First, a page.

28 May 2008

After seeing this amazing talk by Josh Tenenbaum on videolectures.net, I started reading up on some very cool stuff at the intersection of machine learning and cognitive science. This brought me to read on Gold’s theorem and the poverty of the stimulus. Very roughly, Gold’s theorem says that any learner (be it a child or a computer) cannot “learn” a language by only acquiring sentences from the language she has to learn. Some people use this theorem to make the following argument: a toddler will only hear sentences from the language she is learning, she never gets to hear “wrong” (as in not in the language) sentences. Hence, since by Gold’s theorem this toddler cannot learn the language, it must be innate: language abilities must be wired into our brains in some way. Gold’s Theorem and Cognitive Science, by Kent Johnson is a very enjoyable read for more background on Gold’s theorem and how it applies to the question of language acquisition.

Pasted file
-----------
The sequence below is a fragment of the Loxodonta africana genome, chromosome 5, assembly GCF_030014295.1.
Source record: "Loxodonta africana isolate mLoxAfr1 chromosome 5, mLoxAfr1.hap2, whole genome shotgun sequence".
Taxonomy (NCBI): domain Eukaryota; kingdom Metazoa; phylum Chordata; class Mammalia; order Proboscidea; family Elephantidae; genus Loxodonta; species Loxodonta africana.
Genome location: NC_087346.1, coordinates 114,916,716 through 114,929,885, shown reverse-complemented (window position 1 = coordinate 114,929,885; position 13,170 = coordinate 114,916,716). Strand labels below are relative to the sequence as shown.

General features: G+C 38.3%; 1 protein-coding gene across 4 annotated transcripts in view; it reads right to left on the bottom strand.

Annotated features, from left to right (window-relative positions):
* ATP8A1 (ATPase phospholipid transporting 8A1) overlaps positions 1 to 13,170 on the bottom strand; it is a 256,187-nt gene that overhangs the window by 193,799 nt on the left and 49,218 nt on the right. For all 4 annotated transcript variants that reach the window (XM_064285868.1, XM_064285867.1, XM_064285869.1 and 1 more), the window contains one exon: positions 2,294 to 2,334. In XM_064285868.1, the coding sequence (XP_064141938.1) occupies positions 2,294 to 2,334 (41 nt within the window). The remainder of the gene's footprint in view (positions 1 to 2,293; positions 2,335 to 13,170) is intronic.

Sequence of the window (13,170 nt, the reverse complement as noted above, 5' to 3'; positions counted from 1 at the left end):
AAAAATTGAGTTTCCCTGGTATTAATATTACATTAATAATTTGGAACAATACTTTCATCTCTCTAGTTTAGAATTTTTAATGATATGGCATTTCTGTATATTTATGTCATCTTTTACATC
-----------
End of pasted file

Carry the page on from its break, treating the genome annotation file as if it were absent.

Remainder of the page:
Johnson’s paper mentions something that I had never thought about: according to Morgan, a child acquires language after hearing about 4 million sentences. Now think about how many sentences we have access to to train our NLP algorithms on. This is orders of magnitude more than a person ever gets to hear and yet I would say we are far from building a computer system that can manipulate language as accurate as humans. From a Bayesian perspective, this could translate into assuming children having a really good prior which they start from when learning language. If the Bayesian way is the right way to look at this question, I really wonder how humans acquire this prior: how much is wired up in our brains, how much is it influenced by our sensory system, …?